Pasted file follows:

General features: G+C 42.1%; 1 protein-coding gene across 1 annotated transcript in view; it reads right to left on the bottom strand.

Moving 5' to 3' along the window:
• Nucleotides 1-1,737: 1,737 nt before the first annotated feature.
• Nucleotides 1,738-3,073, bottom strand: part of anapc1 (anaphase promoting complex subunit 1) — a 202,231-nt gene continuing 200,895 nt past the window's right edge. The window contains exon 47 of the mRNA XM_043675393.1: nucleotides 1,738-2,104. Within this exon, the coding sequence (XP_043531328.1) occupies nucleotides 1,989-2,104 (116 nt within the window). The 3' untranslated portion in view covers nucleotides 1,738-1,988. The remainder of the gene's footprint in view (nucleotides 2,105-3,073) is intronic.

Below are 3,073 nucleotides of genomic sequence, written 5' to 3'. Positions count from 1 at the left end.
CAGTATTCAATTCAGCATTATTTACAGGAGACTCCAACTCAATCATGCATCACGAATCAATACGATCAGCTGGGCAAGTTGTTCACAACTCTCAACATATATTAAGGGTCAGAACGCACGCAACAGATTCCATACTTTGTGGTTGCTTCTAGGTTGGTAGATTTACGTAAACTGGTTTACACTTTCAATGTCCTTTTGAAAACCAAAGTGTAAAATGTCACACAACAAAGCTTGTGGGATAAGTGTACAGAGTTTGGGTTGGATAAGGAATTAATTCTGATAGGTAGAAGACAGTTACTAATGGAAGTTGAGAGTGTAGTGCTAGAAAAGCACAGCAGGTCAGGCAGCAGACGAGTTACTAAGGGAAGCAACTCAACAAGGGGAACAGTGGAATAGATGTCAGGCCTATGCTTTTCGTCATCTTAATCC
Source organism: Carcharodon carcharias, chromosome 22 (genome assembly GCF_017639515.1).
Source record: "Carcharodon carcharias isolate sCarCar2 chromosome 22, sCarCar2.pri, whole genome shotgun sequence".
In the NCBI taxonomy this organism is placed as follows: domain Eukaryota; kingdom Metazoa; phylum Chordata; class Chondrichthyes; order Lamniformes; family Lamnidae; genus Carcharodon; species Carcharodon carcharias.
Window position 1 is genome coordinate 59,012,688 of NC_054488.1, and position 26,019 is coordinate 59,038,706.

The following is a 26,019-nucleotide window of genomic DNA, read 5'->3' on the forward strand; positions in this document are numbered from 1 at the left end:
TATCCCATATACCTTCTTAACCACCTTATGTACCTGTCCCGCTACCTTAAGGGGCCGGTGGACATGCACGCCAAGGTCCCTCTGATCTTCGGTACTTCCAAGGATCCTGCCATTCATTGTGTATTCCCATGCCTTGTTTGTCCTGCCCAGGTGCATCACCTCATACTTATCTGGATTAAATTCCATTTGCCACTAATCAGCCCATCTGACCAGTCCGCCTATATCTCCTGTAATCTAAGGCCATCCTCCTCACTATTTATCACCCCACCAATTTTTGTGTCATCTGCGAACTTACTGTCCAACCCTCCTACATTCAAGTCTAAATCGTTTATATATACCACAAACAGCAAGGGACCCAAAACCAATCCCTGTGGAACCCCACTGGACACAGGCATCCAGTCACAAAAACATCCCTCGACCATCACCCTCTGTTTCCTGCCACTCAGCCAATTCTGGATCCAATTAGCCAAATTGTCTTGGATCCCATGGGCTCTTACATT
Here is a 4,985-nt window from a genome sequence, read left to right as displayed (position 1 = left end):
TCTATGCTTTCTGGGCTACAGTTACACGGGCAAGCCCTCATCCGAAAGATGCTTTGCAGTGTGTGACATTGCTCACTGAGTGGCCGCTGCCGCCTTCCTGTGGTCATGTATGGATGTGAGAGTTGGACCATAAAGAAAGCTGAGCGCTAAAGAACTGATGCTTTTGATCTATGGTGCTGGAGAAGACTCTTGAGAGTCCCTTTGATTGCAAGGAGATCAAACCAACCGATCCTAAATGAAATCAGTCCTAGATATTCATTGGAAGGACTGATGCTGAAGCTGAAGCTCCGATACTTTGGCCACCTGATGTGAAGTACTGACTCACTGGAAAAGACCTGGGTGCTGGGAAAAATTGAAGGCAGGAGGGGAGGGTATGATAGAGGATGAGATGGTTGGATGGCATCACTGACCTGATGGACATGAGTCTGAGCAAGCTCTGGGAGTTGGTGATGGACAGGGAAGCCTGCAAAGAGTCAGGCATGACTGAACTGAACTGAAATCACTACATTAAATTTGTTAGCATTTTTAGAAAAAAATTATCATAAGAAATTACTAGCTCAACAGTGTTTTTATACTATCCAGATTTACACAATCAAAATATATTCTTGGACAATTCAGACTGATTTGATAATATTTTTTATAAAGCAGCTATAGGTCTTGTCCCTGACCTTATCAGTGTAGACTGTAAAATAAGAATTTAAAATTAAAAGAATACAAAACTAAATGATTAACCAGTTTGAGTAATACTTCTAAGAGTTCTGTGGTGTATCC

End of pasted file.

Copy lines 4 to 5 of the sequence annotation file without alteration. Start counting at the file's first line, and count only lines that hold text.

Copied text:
• Nucleotides 1,738-3,073, bottom strand: part of anapc1 (anaphase promoting complex subunit 1) — a 202,231-nt gene continuing 200,895 nt past the window's right edge. The window contains exon 47 of the mRNA XM_043675393.1: nucleotides 1,738-2,104. Within this exon, the coding sequence (XP_043531328.1) occupies nucleotides 1,989-2,104 (116 nt within the window). The 3' untranslated portion in view covers nucleotides 1,738-1,988. The remainder of the gene's footprint in view (nucleotides 2,105-3,073) is intronic.

Below are 3,073 nucleotides of genomic sequence, written 5' to 3'. Positions count from 1 at the left end.